Oswald ChambersThis is a weekly series with things I’m reading and pondering from Oswald Chambers. You can read the original seed thought here, or type “Thursdays With Oswald” in the search box to read more entries.

Backsliding

     The tendency to rest in any of the blessings which are the natural outcome of union with God is the beginning of backsliding. … 

     If God were to remove from us as saints the possibility of disobedience there would be no value in our obedience, it would be a mechanical business. … The possibility of disobedience in a child of God makes his obedience of amazing value. … 

     If we have received the life of Jesus, it is unconscious blasphemy in God’s sight to stop short of attaining anything He reveals as possible for us. … If once we deliberately stop short and refuse to let God’s life has its way with us, we shall revile the truth because it has not been reached.

From The Philosophy Of Sin

Oswald Chambers is reminding us that there is no standing still for the saint. We cannot say, “That’s good enough, I don’t want any more,” or “It’s so wonderful here, I don’t want to move on.” Either of those attitudes sets us up to begin to slide backward from our relationship with God.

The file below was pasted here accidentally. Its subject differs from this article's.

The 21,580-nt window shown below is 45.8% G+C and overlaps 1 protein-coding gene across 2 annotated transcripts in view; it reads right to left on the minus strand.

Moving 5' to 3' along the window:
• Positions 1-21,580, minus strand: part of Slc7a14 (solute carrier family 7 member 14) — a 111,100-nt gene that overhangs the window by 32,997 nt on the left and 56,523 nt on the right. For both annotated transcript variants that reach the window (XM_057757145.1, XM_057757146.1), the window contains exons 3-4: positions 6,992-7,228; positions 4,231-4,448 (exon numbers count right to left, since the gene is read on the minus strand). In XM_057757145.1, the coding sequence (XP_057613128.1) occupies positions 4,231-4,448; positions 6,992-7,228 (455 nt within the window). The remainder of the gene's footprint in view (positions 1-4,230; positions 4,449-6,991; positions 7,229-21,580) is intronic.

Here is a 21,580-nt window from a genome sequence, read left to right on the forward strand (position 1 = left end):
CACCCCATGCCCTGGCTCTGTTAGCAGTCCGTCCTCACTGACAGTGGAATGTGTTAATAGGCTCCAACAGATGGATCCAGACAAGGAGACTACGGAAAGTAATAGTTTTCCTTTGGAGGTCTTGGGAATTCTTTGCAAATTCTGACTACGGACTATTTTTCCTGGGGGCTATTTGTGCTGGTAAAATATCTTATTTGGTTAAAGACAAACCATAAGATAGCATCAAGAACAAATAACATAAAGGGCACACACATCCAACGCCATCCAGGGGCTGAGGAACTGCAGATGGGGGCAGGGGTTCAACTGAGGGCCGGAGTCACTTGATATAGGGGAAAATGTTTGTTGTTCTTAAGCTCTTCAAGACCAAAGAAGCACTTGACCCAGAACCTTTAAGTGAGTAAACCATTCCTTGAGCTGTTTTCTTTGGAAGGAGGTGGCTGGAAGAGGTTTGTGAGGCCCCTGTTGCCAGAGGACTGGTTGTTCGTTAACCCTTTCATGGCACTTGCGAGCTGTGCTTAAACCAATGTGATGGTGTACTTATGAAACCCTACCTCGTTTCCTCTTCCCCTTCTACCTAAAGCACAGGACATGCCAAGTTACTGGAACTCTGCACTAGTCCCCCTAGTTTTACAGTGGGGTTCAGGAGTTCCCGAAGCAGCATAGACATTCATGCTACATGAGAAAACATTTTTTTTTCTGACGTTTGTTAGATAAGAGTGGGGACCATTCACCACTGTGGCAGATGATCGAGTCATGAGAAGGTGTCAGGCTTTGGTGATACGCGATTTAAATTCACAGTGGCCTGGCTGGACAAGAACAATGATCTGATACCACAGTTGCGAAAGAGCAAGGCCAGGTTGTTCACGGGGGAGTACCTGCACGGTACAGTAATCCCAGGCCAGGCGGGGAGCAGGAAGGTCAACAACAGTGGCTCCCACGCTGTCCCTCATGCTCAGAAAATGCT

“But,” someone might say, “the next level God is calling me to seems so difficult. Staying where I am seems safer than attempting something where I might fall flat on my face spiritually!” Chambers reminds us that obedience to what God calls us to do is “of amazing value” to Him. Also, a littler later on, Oswald Chambers encourages us with these words: “All God’s commands are enablings.” In other words, what God calls us to do, His Spirit enables us to do.

Don’t stay where you are and risk backsliding away from Him. Press on! Press forward! Keep obeying what God is revealing to you!

11 More Quotes From “Our Portrait In Genesis”

The Complete Works Of Oswald ChambersOswald Chambers’ book Our Portrait In Genesis is an excellent companion book when you read the book of Genesis from the Bible. I’ve already shared a few quotes from this book here, and here. Below are a few more I found highlighter-worthy.

“Degeneration and backsliding are by no means one and the same. Degeneration begins in almost imperceptible ways; backsliding in the Scriptural use of the term is a distinct forsaking of what I know of God and a deliberate substitution of something other (cf. Jeremiah 2:13). … If I maintain my right to my natural self I will begin to degenerate and get out of God’s purpose. … If I refuse to sacrifice the natural, the God-life in me is killed.”

“To experience conviction of sin is not a cause for misgiving, but an occasion for understanding the impossible things God has done in the Redemption.”

“All through, a personal crisis ought to serve as an occasion for revealing the fact that God reigns, as well as compelling us to know our own character.”